Or the stream

That no beam
Of sharpest eye discerns to fleet.

Therefore mortals all, deluded

By thy grave and wrinkled face, In their judgments have concluded That thy slow and snail-like pace

Still doth bend

To no end,
But to an eternal race,

Budding youth's vain blooming wit

Thinks the spring shall ever last ; And the gaudy flowers that sit On Flora's brow, shall never taste

Winter's scorn,

Nor, forlorn, Bend their heads with chilling blast.

Riper age expects to have
Harvests of his


toil : Times to give, and to receive Seeds and fruits from fertile soil :

But at length

Doth his strength,
Youth, and beauty, all recoil.


Cold December hope retains,

That the spring, each thing reviving, Shall throughout his aged veins Pour fresh youth, past joys repriving:

But thy scythe

Ends his strife,
And to Lethe sends him driving.


[From Alison's Hour's Recreation in Musick,"



In hope a king doth go to war,

In hope, a lover lives full long;
In hope, a merchant sails full far,

In hope, just men do suffer wrong:
In hope, the ploughman sows his seed:
Thus hope helps thousands at their need:
Then faint not, heart, among the rest,
Whatever chance, hope thou the best.

Though wit bids will to blow retreat,

Will cannot work as wit could wish.
When that the roach doth taste the bait,

Too late to warn the hungry fish.
When cities burn on fiery flame,
Great rivers scarce may quench the same :
If will and fancy be agreed,
Too late for wit to bid take heed.

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[From Wilbye's Second set of Madrigales," 1609.]

Love not me for comely grace,
For my pleasing eye or face,
Nor for any outward part,
No, nor for my constant heart;
For those may fail, or turn to ill,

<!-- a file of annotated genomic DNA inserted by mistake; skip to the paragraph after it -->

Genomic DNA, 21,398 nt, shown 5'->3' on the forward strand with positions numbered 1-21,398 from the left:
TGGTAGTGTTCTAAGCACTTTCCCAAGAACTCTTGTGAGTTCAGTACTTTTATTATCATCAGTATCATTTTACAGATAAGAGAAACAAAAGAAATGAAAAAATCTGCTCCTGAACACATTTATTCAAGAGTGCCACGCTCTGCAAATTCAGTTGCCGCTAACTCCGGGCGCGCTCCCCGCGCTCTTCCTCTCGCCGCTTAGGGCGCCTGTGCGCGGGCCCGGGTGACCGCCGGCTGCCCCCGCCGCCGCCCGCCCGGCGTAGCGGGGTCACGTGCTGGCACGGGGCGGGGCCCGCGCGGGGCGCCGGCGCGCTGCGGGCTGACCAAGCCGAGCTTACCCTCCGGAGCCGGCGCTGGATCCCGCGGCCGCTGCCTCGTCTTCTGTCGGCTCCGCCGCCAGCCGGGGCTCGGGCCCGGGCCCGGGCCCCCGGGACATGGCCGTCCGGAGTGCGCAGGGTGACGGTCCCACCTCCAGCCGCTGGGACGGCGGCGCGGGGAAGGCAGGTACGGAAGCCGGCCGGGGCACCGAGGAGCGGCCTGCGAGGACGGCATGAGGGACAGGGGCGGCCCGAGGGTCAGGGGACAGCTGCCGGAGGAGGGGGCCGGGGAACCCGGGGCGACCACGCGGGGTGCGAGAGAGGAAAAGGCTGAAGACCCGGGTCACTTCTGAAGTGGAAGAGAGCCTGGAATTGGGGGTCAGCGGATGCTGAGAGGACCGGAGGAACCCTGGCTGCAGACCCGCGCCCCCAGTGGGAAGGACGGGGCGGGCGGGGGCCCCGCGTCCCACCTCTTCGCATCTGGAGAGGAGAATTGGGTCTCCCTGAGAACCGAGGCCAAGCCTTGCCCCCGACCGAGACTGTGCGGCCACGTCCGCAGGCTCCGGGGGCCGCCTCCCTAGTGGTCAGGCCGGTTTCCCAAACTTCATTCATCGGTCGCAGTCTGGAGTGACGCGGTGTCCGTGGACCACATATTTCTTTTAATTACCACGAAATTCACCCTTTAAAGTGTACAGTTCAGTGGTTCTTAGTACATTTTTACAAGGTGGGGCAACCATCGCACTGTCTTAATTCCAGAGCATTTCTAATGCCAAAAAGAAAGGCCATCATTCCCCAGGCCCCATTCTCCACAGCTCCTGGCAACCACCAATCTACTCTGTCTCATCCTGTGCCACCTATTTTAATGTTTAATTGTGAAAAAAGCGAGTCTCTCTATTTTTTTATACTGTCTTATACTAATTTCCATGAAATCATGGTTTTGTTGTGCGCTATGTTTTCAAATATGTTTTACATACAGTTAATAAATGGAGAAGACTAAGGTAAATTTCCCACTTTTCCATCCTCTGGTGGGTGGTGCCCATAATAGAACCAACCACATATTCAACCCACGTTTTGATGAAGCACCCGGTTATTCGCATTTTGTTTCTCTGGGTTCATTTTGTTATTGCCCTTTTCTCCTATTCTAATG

So thou and I shall sever ;
Keep therefore a true woman's eye,

And love me still, but know not why,
So hast thou the same reason still

To doat upon me ever.

[From the same.)

Draw on, sweet night, best friend unto those cares

That do arise from painful melancholy; My life so ill through want of comfort fares,

That unto thee I consecrate it wholly,

Sweet night, draw on! my griefs, when they be told To shades and darkness, find some ease from

paining; And while thou all in silence dost enfold,

I then shall have best time for my complaining. [From the same.)

So light is love, in matchless beauty shining,

When she revisits Cyprus' hallow'd bowers, Two feeble doves, harness'd in silken twining,

Can draw her chariot ʼmidst the Paphian flowers, Lightness to love how ill it fitteth, So heavy on my heart she sitteth.

[From the same.]

HAPPY, oh happy he, who not affecting

The endless toils attending worldly cares, With mind repos'd, all discontents rejecting,

In silent peace his way to heaven prepares ! Deeming his life a scene, the world a stage Whereon man acts his weary pilgrimage.

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